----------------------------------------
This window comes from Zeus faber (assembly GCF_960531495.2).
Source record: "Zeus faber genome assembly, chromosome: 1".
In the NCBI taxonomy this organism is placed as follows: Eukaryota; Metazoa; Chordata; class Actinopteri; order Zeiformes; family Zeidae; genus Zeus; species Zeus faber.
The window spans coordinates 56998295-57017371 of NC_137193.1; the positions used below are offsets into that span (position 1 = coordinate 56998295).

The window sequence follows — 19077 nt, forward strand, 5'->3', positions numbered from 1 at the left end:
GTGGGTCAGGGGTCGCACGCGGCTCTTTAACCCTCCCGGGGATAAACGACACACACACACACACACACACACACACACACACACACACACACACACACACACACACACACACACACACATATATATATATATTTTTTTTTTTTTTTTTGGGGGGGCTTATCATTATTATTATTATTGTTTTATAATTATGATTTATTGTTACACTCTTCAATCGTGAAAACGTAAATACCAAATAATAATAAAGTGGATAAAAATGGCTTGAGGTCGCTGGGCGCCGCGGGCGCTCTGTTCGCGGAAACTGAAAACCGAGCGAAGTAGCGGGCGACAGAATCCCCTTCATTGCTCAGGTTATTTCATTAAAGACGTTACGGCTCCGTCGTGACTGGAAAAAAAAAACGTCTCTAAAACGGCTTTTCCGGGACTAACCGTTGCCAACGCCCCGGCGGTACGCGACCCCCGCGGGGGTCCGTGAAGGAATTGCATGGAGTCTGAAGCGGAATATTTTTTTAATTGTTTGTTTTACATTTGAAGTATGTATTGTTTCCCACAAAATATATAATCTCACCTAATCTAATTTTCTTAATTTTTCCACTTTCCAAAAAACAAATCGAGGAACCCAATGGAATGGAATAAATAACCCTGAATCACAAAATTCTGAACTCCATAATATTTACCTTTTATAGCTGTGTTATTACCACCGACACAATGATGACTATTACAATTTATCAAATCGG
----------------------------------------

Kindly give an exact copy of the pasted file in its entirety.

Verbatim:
This window comes from Zeus faber (assembly GCF_960531495.2).
Source record: "Zeus faber genome assembly, chromosome: 1".
In the NCBI taxonomy this organism is placed as follows: Eukaryota; Metazoa; Chordata; class Actinopteri; order Zeiformes; family Zeidae; genus Zeus; species Zeus faber.
The window spans coordinates 56998295-57017371 of NC_137193.1; the positions used below are offsets into that span (position 1 = coordinate 56998295).

The window sequence follows — 19077 nt, forward strand, 5'->3', positions numbered from 1 at the left end:
GTGGGTCAGGGGTCGCACGCGGCTCTTTAACCCTCCCGGGGATAAACGACACACACACACACACACACACACACACACACACACACACACACACACACACACACACACACACACACACATATATATATATATTTTTTTTTTTTTTTTTGGGGGGGCTTATCATTATTATTATTATTGTTTTATAATTATGATTTATTGTTACACTCTTCAATCGTGAAAACGTAAATACCAAATAATAATAAAGTGGATAAAAATGGCTTGAGGTCGCTGGGCGCCGCGGGCGCTCTGTTCGCGGAAACTGAAAACCGAGCGAAGTAGCGGGCGACAGAATCCCCTTCATTGCTCAGGTTATTTCATTAAAGACGTTACGGCTCCGTCGTGACTGGAAAAAAAAAACGTCTCTAAAACGGCTTTTCCGGGACTAACCGTTGCCAACGCCCCGGCGGTACGCGACCCCCGCGGGGGTCCGTGAAGGAATTGCATGGAGTCTGAAGCGGAATATTTTTTTAATTGTTTGTTTTACATTTGAAGTATGTATTGTTTCCCACAAAATATATAATCTCACCTAATCTAATTTTCTTAATTTTTCCACTTTCCAAAAAACAAATCGAGGAACCCAATGGAATGGAATAAATAACCCTGAATCACAAAATTCTGAACTCCATAATATTTACCTTTTATAGCTGTGTTATTACCACCGACACAATGATGACTATTACAATTTATCAAATCGG